Provence Road Trip: 5 Day Itinerary through Provence’s Cities & Towns

With its natural beauty illuminated by the gentle Mediterranean sun that pours over the coastline in a blaze of vibrant colors, and the iconic lavender fields stretching to the horizon, it’s easy to see why La Provence has long been celebrated and admired for its natural treasures and artistic allure.

From the ancient Roman ruins of Arles to the vibrant port city of Marseille, Provence is a land that inspires and captivates in equal measure — and this Provence itinerary will show you why.

The region’s heritage is as rich and diverse as the landscape itself, so it’s no surprise that La Provence has inspired some of the greatest minds of the past centuries.

From Vincent van Gogh’s iconic paintings of sunflowers and dreamy nights by the river to the poetry of Frédéric Mistral, the unique beauty of Provence is undeniable.

The wealth of inspiration the infinite landscape provides is perhaps best described by Mistral’s motto: ‘Le soleil me fait chanter.’ – The sun makes me sing.

the charming town of mougins provence with an iron rooster, red gate, and vining plants
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Countryside life in Provence is slow-paced, but very sophisticated as beauty is easily found and celebrated in every part of life, even the smallest, if you simply take the time to see it.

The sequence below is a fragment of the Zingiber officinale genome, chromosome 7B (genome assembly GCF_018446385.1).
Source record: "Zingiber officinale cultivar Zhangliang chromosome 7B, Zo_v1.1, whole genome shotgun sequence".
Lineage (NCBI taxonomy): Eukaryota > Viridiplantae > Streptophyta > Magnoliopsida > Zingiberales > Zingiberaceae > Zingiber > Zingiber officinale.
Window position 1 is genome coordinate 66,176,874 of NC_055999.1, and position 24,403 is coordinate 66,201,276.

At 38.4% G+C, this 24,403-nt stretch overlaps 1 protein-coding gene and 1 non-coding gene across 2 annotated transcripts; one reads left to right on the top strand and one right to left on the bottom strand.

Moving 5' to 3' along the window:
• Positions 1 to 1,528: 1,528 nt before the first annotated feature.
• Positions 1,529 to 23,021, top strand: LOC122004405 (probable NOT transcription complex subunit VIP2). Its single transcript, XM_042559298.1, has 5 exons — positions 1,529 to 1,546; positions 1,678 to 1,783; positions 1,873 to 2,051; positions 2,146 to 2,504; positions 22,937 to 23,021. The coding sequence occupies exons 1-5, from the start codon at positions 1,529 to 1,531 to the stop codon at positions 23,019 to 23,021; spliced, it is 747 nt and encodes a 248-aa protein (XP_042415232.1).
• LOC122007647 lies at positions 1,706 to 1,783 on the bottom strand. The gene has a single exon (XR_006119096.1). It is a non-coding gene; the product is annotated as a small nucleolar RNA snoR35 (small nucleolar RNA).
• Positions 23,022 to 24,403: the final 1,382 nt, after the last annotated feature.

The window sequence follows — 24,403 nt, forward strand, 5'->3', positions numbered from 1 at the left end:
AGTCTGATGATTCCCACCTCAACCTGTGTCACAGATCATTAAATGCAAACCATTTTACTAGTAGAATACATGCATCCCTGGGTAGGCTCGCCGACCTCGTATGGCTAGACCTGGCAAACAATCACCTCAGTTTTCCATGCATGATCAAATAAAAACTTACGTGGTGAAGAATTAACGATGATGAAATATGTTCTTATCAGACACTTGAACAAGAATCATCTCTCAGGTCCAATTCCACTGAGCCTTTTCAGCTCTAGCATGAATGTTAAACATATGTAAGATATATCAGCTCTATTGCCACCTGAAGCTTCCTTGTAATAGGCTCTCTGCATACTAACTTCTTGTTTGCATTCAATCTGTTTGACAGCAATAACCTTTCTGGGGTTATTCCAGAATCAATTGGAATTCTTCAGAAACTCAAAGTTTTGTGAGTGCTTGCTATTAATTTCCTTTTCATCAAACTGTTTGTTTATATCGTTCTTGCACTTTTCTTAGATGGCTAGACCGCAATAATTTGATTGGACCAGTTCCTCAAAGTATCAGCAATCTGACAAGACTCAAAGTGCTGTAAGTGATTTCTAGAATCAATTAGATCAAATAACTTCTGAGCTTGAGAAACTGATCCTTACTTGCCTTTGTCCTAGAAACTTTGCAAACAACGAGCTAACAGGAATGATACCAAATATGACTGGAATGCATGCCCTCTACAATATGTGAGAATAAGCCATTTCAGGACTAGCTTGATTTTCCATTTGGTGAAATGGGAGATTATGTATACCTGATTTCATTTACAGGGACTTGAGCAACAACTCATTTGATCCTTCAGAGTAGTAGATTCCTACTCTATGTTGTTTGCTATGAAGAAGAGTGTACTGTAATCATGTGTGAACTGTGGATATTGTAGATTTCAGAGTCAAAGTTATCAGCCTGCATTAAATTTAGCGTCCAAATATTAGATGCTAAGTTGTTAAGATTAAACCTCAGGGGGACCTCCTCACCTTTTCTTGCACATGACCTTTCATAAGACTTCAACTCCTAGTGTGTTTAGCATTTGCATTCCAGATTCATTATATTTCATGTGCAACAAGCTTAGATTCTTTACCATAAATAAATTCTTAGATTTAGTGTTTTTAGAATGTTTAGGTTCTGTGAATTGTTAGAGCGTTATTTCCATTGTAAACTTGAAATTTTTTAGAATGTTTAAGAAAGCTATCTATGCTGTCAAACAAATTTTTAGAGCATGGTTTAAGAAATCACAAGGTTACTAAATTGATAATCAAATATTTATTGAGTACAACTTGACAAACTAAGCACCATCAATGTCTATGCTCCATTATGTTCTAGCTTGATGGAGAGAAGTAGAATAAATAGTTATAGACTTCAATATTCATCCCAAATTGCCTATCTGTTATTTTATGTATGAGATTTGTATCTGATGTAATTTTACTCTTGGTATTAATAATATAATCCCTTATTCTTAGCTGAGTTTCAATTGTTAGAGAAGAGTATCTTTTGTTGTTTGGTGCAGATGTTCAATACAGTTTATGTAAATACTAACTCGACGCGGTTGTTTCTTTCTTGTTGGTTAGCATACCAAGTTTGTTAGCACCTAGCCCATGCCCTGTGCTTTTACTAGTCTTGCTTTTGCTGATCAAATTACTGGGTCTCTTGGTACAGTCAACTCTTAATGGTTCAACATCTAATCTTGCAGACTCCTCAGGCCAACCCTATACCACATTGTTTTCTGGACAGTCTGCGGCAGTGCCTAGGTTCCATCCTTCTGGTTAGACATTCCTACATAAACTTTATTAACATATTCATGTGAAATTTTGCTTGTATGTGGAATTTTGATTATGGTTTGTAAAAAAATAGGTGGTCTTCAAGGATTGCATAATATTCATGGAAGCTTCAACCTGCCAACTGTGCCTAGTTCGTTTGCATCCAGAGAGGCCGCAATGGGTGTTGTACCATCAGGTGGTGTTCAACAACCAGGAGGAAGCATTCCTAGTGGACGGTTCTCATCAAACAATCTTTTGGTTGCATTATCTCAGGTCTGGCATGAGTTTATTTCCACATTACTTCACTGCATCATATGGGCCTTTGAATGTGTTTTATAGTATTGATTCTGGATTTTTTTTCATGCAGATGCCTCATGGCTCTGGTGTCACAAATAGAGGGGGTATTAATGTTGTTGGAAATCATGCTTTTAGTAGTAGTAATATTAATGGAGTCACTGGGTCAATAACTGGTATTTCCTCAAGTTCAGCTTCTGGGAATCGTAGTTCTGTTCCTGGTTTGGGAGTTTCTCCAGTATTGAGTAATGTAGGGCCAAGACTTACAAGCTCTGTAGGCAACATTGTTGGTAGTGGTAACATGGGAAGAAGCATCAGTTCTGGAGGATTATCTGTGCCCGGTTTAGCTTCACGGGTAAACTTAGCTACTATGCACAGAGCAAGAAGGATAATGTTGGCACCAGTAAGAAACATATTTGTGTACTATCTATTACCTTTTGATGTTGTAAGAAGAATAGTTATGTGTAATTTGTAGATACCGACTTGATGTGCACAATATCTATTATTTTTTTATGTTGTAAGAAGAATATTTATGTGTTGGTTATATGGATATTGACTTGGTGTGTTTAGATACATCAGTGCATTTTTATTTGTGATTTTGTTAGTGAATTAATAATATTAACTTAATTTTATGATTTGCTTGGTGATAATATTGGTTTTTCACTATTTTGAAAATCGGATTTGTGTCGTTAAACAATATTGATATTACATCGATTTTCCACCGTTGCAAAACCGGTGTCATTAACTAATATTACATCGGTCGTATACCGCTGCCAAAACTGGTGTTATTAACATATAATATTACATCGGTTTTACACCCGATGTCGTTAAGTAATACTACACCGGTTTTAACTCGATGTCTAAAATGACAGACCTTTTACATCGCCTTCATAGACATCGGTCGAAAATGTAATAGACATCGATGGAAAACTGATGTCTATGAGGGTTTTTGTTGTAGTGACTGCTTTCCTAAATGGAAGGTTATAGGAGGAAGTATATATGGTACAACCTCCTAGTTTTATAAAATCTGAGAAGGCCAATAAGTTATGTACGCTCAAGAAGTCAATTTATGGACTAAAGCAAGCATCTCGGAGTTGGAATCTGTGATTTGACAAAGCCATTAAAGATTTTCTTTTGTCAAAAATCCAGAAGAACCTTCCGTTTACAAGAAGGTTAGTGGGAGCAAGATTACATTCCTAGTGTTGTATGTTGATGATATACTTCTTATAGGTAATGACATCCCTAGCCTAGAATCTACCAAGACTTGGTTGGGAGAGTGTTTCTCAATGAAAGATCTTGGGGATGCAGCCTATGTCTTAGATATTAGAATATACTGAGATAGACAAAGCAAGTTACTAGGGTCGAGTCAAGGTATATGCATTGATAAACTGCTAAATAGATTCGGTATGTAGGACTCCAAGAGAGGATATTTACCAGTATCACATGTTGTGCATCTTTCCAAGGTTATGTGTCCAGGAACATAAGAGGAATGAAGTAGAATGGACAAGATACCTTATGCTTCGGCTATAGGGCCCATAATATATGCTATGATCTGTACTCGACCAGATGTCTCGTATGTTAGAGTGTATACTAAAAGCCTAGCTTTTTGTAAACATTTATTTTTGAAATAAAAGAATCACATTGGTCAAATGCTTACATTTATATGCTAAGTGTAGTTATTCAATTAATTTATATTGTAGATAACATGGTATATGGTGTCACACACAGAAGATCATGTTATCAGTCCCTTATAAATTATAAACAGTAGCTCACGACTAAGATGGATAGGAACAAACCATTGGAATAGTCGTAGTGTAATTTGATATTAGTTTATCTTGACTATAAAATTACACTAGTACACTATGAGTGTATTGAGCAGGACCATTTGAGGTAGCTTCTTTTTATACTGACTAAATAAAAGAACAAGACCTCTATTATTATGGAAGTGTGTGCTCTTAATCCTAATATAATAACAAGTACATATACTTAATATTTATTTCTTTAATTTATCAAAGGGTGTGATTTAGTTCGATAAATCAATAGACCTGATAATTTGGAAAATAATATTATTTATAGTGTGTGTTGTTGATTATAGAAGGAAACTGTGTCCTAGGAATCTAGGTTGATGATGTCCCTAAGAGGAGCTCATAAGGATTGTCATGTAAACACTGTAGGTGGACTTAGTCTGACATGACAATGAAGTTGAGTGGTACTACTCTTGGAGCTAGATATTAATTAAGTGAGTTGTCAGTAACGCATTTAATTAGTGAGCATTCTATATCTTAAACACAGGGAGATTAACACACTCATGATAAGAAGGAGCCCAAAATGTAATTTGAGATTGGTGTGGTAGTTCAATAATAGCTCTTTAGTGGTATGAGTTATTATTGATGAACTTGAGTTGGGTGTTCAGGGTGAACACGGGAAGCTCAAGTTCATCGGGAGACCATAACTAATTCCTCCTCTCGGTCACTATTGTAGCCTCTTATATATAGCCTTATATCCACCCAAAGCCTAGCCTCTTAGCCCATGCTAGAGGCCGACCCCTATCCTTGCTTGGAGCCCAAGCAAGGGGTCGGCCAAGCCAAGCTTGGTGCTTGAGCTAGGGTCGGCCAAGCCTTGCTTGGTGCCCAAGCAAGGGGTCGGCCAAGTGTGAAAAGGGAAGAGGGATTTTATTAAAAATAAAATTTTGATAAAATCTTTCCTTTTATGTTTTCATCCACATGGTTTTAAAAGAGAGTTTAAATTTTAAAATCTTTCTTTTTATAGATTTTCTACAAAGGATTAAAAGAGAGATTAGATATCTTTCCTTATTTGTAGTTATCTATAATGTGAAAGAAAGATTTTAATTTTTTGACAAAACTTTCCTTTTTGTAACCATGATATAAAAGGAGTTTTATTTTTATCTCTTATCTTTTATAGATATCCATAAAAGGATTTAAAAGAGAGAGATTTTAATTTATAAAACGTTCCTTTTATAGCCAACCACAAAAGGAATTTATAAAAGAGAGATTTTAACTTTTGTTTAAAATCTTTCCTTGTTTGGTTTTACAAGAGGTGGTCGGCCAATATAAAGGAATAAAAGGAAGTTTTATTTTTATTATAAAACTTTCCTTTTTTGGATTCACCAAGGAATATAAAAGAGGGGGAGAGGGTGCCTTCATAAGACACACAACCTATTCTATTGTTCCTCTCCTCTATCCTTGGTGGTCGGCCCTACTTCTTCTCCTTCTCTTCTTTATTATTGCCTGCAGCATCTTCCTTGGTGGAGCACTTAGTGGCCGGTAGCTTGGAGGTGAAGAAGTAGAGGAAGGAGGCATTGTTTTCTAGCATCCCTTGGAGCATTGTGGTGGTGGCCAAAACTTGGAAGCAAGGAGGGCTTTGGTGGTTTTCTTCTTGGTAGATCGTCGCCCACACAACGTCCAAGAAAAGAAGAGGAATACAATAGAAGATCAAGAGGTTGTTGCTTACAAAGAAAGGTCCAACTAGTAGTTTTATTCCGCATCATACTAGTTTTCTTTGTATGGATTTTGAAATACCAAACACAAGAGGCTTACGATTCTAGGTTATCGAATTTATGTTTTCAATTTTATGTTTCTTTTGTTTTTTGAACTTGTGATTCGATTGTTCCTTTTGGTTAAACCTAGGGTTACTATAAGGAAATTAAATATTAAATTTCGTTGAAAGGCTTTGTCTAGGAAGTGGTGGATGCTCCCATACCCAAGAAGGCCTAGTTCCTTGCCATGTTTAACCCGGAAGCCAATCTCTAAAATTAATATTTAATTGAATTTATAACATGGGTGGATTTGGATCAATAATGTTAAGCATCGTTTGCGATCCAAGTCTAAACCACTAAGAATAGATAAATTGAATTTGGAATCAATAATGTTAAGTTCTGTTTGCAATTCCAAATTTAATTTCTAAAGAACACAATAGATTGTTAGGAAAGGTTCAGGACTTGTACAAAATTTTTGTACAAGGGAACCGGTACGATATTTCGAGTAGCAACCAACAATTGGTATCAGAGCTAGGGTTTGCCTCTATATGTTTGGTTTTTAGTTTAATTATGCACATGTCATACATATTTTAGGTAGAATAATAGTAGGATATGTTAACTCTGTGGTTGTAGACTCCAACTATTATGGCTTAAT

This savoir-vivre provençal was humorously described by the author Yvan Audouard: “En Provence, le soleil se lève deux fois, le matin et après la sieste.”

Translated: in Provence, the sun rises twice, once in the morning and once after the siesta.

Provence’s rich history can be traced back thousands of years into the past.

Ancient Greek and Roman settlements are still visible in the region’s architecture today, before the region was incorporated into the kingdom of France.

This 5-day Provence road trip itinerary gives you the structure to have a quick introduction to all that Provence has to offer.

Be careful though, you may very well fall in love with Provence, just like many have before you, and 5 days in Provence may just not be enough…

Day 1 of Your Provence Road Trip: Marseille

Explore the vibrant streets of Marseille.

the golden streets of marseille in the old port neighborhood, narrow and curving road

Located at the gates of Provence, Marseille is a vibrant city in full transformation.

Numerous are the urban legends surrounding the city — and particularly its criminal scene.

But don’t worry, Marseille has successfully shed its bad reputation in recent years and is quickly becoming a fierce competitor to its eternal northern rival… just not in football.

All jokes aside, Marseille is amazing and well worth a visit.

If you can, try to spare a few days to really get a feel for this unique city before you embark on your Provence road trip.

the boats in the harbor of the old port of marseille with a ferris wheel and buildings visible on a sunny day

Start your visit at the Old Port, Vieux-Port, as this is truly the beating heart of Marseille.

You’ll find many restaurants serving delicious fresh seafood from the morning catch.

Next, head to Le Panier, the most charming part of Marseille.

Ducking down narrow streets, admiring colorful houses, pausing at lively cafés: it’s a great place to get a sense of Marseille’s unique Mediterranean character and lifestyle.

Here, you’ll also find the Museum of European and Mediterranean Civilizations, providing a wealth of fascinating insights into the history and culture of the region.

Got some time to spare? Hop on a boat or take a drive and spend the afternoon admiring Les Calanques, the stunning cliffs towering just outside of Marseille.